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March 26, 2011 / Man in the Mirror

Competition

If you ask any man what it is most interferes with his enjoyment of existence, he will say: “The struggle for life.” He will say this in all sincerity; he will believe it. In a certain sense it is true; yet in another, and that a very important sense, it is profoundly false. The struggle for life is a thing which does, of course, occur. It may occur to any of us if we are unfortunate.

It is an inaccurate phrase which he has picked up in order to give dignity to something essentially trivial. Ask him how many men he has known in his class of life who have died of hunger.

What people mean, therefore, by the struggle for life is really the struggle for success. What people fear when they engage in the struggle is not that they will fail to get their breakfast next morning, but that they will fail to outshine their neighbors.

It is very singular how little men seem to realize that they are not caught in the grip of a mechanism from which there is no escape, but that the treadmill is one upon which they remain merely because they have not noticed that it fails to taken them up to a higher level.

The working life of this man has the psychology of a hundred-yard race, but as the race upon which he is engaged is one whose only goal is the grave.

If the man eager for success is to be made happier, he must first change his religion. So long as he not only desires success, but is whole-heartedly persuaded that it is a man’s duty to pursue success and that a man who does no do so is a poor creature, so long his life will remain too concentrated and too eager to be happy.

The social scale is indefinite and continually fluctuating. Consequently all the snobbish emotions become more restless than they are where the social order is fixed, and although money in itself may not suffice to make people grand, it is difficult to be grand without money. Moreover, money made is the accepted measure of brains, A man who makes a lot of money is a clever fellow; a man who does not, is not. Nobody likes to be thought a fool.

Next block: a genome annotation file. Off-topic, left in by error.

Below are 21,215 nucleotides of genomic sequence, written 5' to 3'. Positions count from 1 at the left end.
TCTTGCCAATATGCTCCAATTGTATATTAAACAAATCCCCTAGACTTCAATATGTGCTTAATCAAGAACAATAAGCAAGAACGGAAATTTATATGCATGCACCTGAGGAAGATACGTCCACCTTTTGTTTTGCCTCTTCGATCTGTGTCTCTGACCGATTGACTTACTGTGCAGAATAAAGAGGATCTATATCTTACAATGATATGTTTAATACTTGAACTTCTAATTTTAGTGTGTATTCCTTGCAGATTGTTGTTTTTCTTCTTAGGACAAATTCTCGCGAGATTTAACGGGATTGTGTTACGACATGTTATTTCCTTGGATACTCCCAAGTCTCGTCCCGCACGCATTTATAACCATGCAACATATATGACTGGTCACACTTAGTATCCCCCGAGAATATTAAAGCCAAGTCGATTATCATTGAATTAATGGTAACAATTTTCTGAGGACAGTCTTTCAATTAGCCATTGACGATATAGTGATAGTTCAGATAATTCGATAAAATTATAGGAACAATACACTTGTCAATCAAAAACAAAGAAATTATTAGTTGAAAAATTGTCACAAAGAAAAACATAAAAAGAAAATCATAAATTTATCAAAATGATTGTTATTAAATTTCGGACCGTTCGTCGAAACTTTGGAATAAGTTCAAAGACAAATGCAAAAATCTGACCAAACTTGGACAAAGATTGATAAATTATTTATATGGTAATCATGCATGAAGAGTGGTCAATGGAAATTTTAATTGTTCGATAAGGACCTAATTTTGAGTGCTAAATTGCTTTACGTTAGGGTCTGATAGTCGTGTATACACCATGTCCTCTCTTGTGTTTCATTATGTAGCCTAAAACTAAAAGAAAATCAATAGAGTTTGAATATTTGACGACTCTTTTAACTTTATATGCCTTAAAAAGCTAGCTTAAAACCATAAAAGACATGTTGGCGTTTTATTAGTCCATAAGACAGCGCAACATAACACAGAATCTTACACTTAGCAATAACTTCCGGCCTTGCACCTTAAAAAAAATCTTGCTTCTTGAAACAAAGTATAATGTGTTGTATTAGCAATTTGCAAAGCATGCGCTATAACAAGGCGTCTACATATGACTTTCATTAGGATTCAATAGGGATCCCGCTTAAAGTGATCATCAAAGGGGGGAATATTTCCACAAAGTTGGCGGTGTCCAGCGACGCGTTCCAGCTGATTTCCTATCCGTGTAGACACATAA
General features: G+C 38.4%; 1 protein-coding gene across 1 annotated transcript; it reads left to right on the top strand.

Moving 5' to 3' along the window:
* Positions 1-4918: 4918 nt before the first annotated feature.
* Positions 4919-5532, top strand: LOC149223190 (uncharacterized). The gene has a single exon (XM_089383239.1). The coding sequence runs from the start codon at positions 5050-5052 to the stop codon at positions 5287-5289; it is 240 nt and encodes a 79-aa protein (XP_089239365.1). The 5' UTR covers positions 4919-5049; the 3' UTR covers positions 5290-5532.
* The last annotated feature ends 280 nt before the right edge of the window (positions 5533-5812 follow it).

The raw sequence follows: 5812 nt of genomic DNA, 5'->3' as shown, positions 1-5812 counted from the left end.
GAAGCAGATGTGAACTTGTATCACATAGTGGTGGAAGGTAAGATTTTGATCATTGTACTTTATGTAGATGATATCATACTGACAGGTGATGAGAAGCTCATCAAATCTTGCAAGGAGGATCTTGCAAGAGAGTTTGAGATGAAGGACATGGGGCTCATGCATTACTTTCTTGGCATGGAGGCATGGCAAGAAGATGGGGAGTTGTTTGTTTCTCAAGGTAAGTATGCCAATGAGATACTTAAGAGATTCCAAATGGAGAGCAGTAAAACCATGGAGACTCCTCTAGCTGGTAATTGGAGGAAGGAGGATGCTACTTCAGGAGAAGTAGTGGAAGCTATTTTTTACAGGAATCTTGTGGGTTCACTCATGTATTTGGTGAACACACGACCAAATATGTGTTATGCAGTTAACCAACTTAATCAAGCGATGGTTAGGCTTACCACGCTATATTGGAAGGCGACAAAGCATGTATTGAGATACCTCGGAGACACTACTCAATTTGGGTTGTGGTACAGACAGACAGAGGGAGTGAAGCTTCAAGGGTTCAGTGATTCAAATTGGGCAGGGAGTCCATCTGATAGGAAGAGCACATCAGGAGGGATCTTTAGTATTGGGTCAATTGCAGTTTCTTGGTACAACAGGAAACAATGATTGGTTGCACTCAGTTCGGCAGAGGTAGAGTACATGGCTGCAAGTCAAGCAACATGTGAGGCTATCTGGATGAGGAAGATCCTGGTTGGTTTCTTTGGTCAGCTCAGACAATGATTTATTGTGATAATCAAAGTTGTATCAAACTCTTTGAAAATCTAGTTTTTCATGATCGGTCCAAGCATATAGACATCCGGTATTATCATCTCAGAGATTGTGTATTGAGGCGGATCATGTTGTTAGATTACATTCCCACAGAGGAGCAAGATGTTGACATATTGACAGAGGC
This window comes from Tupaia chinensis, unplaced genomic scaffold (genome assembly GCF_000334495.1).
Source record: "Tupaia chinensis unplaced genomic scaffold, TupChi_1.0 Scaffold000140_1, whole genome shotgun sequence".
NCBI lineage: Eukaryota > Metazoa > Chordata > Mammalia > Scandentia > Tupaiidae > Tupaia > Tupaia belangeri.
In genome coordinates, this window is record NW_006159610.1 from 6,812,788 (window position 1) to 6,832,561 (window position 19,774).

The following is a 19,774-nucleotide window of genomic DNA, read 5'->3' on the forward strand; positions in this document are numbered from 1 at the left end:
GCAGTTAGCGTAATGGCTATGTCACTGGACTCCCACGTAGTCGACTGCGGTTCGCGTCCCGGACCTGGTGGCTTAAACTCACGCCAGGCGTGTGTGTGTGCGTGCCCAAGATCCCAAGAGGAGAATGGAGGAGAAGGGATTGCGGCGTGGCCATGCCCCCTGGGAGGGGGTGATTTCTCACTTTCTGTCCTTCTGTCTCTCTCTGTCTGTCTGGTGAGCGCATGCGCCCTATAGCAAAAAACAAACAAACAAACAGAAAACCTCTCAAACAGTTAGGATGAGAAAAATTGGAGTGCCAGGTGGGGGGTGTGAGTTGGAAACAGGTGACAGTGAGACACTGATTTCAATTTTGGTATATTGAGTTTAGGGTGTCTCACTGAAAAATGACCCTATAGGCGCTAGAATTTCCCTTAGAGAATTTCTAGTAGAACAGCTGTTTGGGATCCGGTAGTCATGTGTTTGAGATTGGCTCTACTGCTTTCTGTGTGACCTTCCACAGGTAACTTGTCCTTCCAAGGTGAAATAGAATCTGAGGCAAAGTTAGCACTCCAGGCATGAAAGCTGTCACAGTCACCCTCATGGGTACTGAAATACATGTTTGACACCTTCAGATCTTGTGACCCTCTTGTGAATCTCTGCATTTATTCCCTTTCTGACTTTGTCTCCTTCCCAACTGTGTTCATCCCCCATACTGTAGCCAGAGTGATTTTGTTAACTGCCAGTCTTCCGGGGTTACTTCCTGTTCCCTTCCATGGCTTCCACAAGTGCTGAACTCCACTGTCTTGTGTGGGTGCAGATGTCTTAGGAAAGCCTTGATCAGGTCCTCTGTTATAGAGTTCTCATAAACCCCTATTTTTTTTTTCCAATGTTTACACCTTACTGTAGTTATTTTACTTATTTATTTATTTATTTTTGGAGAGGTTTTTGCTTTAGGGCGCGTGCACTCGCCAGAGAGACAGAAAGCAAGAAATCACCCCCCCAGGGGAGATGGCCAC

The root of the trouble springs from too much emphasis upon competitive success as the main source of happiness. I do not deny that money up to a certain point, is very capable of increasing happiness; beyond that point, I do not think it does so.

Take, for example, the question of reading. There are two motives for reading a book: one, that you enjoy it; the other, that you can boast about it. It has become the thing in Western societies for ladies to read (or seem to read) certain books every month; some read them, some read the first chapter, some read the reviews, but all have these books on their tables. They do not, however, ready any old masterpieces.

Consequently the reading that is done is entirely of modern books, which, of course are seldom and never of masterpieces. This also is an effect of competition, not perhaps wholly bad, since most of the ladies in question, if left to themselves, so far from reading masterpieces, would read books even worse than those selected for them by their literary pastors and masters.

Men and women appear to have become incapable of enjoying the more intellectual pleasures.

The trouble does not lie simply with the individual, nor can a single individual prevent it in his own isolated case. The trouble arises from the generally received philosophy of life, according to which life is a contest, a competition, in which respect is to be accorded to the victor. This view can lead to an undue civilization of the will at the expense of the senses and the intellect.

Our modern generation is killing themselves out. They do not, on the average, have so much as two children per marriage; they do not enjoy life enough to wish to beget children.

Those whose outlook on life causes them to feel so little happiness that they do not care to beget children are biologically doomed.

Competition considered as the main thing in life is too grim, too tenacious, too much a matter of taut muscles and intent will, to make a possible basis of life for more than one or two generations at most. After that length of time it must product nervous fatigue, various phenomena of escape, a pursuit of pleasures as tense as difficult as work (since relaxing has become impossible), and in the end a disappearance of the stock through sterility.

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